Return to Shangri La begins, a year after Harvey’s devastating deluge
Shangri La Botanical Gardens & Nature Center, closed to the public for a little more than a year after being swamped by Tropical Storm Harvey, reopens today.
It was the manmade parts of the sprawling, 72-year-old nature center that took the longest to repair. Mother Nature took care of the rest.
“Believe it or not the gardens have been looking great for the last 9 months,” said Rick Lewandowski, director of the nature center in Orange.
“We had between 2 and 3 feet of water throughout the entire garden for four to five days after tropical storm Harvey left,” Lewandowski said. “The hardest part for us was the infrastructure. Our buildings around Shangri La were the most hard-hit and it’s been about a year of renovations to try to get them back to normal. However, the gardens recovered pretty quickly.”
Lewandowski said they were lucky with Harvey compared to hurricanes Ike and Rita. The gardens lost around 15,000 trees from the winds in Rita, and the saltwater that inundated the gardens in Ike killed many of their plants. It took the gardens two years to recover from Ike.
“To our good fortune Harvey, although it dropped a lot of water on us, was a freshwater storm and the water was mostly draining away into the Gulf. For the plants it wasn’t a bad storm at all and they recovered pretty nicely,” he said.
Randal Terry, professor and interim chair of the biology department at Lamar University, said he has taken his students to Shangri La for years.
“It remains probably the best single place in the region to see native plants, ornamentals, tropical epiphytes and orchids and other botanical curiosities,” Terry said.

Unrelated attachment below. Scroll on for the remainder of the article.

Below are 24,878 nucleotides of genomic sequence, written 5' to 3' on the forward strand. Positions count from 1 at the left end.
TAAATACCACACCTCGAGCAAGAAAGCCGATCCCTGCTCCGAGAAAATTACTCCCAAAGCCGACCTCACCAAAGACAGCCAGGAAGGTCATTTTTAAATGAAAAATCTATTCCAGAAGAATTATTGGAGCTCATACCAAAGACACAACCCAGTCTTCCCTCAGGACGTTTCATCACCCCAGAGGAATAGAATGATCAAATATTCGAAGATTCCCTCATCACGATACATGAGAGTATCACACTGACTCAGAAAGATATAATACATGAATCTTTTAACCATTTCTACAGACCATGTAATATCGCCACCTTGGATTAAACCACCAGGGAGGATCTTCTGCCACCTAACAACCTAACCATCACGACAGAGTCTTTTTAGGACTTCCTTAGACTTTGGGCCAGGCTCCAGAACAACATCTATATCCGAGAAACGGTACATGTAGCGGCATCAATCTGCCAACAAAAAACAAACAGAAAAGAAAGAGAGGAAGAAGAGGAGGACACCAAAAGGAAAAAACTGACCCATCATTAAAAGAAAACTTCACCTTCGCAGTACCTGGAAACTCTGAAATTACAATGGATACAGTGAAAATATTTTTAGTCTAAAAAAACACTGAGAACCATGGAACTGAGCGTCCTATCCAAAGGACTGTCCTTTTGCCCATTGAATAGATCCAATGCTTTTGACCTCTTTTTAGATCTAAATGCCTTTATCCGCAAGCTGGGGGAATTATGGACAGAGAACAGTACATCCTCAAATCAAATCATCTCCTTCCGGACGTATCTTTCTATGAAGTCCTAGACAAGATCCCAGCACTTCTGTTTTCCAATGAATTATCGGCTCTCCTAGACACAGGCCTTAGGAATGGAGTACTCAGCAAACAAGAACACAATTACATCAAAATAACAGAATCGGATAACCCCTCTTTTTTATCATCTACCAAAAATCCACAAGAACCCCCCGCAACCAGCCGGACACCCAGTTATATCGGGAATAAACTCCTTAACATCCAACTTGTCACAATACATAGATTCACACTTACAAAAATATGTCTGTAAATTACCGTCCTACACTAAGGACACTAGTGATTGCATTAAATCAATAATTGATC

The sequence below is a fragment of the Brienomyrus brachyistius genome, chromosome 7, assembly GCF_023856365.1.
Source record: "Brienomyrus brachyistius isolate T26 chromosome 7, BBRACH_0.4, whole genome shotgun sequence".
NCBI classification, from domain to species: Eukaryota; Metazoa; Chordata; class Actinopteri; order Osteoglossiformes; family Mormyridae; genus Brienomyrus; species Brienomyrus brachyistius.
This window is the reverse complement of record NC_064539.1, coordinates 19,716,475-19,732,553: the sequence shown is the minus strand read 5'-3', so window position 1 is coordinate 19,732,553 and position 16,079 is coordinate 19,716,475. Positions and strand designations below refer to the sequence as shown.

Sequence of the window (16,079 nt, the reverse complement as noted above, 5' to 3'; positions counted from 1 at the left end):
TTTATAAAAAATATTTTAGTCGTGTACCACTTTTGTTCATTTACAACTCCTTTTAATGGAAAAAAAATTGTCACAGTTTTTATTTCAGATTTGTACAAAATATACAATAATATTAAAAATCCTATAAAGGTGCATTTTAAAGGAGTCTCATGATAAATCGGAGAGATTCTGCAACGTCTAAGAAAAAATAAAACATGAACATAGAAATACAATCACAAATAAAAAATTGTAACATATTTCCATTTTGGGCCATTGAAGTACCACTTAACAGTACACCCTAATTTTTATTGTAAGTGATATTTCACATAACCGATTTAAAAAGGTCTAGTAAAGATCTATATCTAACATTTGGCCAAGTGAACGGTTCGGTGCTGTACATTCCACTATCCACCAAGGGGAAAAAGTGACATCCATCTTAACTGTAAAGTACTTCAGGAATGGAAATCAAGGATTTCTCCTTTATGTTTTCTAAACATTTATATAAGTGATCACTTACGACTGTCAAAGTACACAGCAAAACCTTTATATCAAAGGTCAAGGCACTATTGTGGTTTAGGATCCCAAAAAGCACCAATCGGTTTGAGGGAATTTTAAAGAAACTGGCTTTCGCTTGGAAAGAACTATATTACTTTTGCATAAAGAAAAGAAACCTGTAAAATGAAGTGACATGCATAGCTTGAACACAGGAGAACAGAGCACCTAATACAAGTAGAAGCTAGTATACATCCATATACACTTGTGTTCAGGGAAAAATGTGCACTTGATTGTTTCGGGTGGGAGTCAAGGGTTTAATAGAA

Lewandowski said the park is in a great phase just before autumn comes.
“It’s toward the end of our summer period so there’s lots of lush tropical foliage, lots of flowers in the garden and the weather is starting to improve a little bit,” he said.
Beginning Oct. 9, the center will host its annual Scarecrow Festival with contributions from locals, businesses, churches and other organizations. The last day of the festival, Nov. 3, is called Autumn Fair and visitors are invited to celebrate the harvest.
“Once folks come and Scarecrow Festival opens, then we’ll really feel like we’ve come back home again,” Lewandowski said.
The Stark Foundation, which operates the nature center, decided just before last year’s storm that the nature center and all of its programs would be free to the public.
“We live in a community that is underserved,” Lewandowski said. “Many folks in our community can’t afford to pay for the admission, so the foundation said that they would make every effort to make our venues accessible to everyone.”
Admission will remain free as will such events as the “Up Close with Nature” series on the last Saturday of every month.
“We look at wildlife,” Lewandowski said, “and people can touch and feel and enjoy being part of that.”